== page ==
"No, it's just all the bloody reading. It mounts up."

"Is there someone you're trying to impress at work?"

"Just my bosses."

"I see. Got the hots for any of them?"

Joe rears his head back as if her words are a physical weight being volleyed at him. Lindsey gives Marsha a playful little kick.

"No! I mean—I haven't thought about it."

"I don't believe for a second you haven't thought about it. I believe you haven't done anything about it. But not the thinking part."

Lindsey is laughing by this point, a pained, heaving laughter. "Stop picking on him, Marsh," she says. "He's one of the good guys. Which café did you go to for your reading?" She seems desperate to switch up the conversation but is still laughing, like he and Marsha are the funniest pair she's ever known.

"The new one. With all the hanging plants."

"I know it," says Marsha. "It's really near where I'm staying. Looks awesome."

It's just a café, he wants to say. Nothing "awesome" about it.

"I have to go," Joe says. He places his half-drunk bottle on the kitchen counter.

"Where? To the nightclub that is your room?" Lindsey shouts after him.

"Just walk away!" chimes Marsha's voice with its extra boom.

The next weekend, he visits the hanging plants cafe with yet more reading. It rains much of the day, on-off summer rain that looks particularly sad and beautiful when the sun hits it. Mid-afternoon, Marsha walks in and lights upon on him without seeming surprised.

"Oh, hey," she says.


"Reading as ever."

Joe smiles and shrugs. This feels easier then when he last saw her, although he can't say why.

"I have some homework of my own to do."

"Sit here if you like."

"If that's okay. Thanks. Want a coffee?"

"Sure." He doesn't at this particular moment, but it seems wrong to say no. When she returns with two coffees, she also brings a slice of yellow polenta cake and two forks. He likes that she has chosen forks and not spoons. It seems like the adult choice, something his family would never do. He doesn't make any comment about her bringing the cake, and she doesn't ask if he wants any. He just makes sure to take a few bites, and she smiles when he does, as if knowing he would. He doesn't have a sweet tooth really, but it tastes good. He tells Marsha he doesn't even know what polenta is, and she smiles at him as she opens her bag, bringing out a couple of thick bound documents with plastic covers and big black words on them. He can't work out what these documents are, and he both fears and wants to know. Marsha explains nothing. All he can tell from her face as it sets in concentration is she doesn't want to read them but has to. She puts on a pair of dark rimmed spectacles and places a pen between her teeth, as if playing the part of someone studying hard will make her that person. He settles into his reading, surprised at his ability to concentrate with her there. He's grateful she is quiet, then finds there is something enjoyable in their shared silence. He is so used to dredging up things to say to people, then worrying they are the wrong things, it hadn't occurred to him that silence is a genuine, even pleasant option. Hours pass this way with occasional trips to the bathroom and coffee orders, and then she has to go. Well, see you around, she says, and he nods. Nothing has been mentioned of the lunch invitation or her visit to Lindsey's flat.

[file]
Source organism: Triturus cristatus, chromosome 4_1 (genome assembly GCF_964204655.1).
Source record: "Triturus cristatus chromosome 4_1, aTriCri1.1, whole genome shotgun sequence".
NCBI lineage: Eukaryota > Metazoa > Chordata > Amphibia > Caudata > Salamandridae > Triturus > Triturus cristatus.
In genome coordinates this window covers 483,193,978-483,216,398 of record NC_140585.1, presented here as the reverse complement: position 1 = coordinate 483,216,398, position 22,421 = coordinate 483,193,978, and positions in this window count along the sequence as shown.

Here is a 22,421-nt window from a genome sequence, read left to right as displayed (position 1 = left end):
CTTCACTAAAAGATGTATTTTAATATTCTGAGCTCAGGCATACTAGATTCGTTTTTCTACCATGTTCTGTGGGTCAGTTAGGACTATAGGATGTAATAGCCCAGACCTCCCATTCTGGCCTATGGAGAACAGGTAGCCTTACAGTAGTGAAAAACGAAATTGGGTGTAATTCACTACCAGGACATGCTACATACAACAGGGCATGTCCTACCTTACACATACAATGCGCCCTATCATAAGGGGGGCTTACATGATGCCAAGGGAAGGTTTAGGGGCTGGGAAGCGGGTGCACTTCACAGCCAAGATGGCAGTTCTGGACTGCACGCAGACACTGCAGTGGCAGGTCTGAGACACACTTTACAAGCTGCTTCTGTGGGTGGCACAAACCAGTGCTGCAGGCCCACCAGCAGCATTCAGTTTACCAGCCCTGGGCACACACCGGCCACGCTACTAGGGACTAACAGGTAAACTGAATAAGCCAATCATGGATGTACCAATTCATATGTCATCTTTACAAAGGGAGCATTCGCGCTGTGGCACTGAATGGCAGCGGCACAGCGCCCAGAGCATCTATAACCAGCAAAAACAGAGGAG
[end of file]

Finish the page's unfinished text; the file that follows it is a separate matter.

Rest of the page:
Later that day his mother asks him on the phone if he is meeting anyone nice, and he knows she means "girls." I need to focus on work, he tells her.

He starts reading in the café more frequently, sometimes even mid-week on a rare day off. His bosses notice his diligence, and one agent takes him out of the office for a "chat" about his future plans. He still doesn't know what to say about this topic beyond his enjoyment of reading and giving feedback. Keep on trucking and let's revisit this in a few months, she says, her voice brusque and free of pity.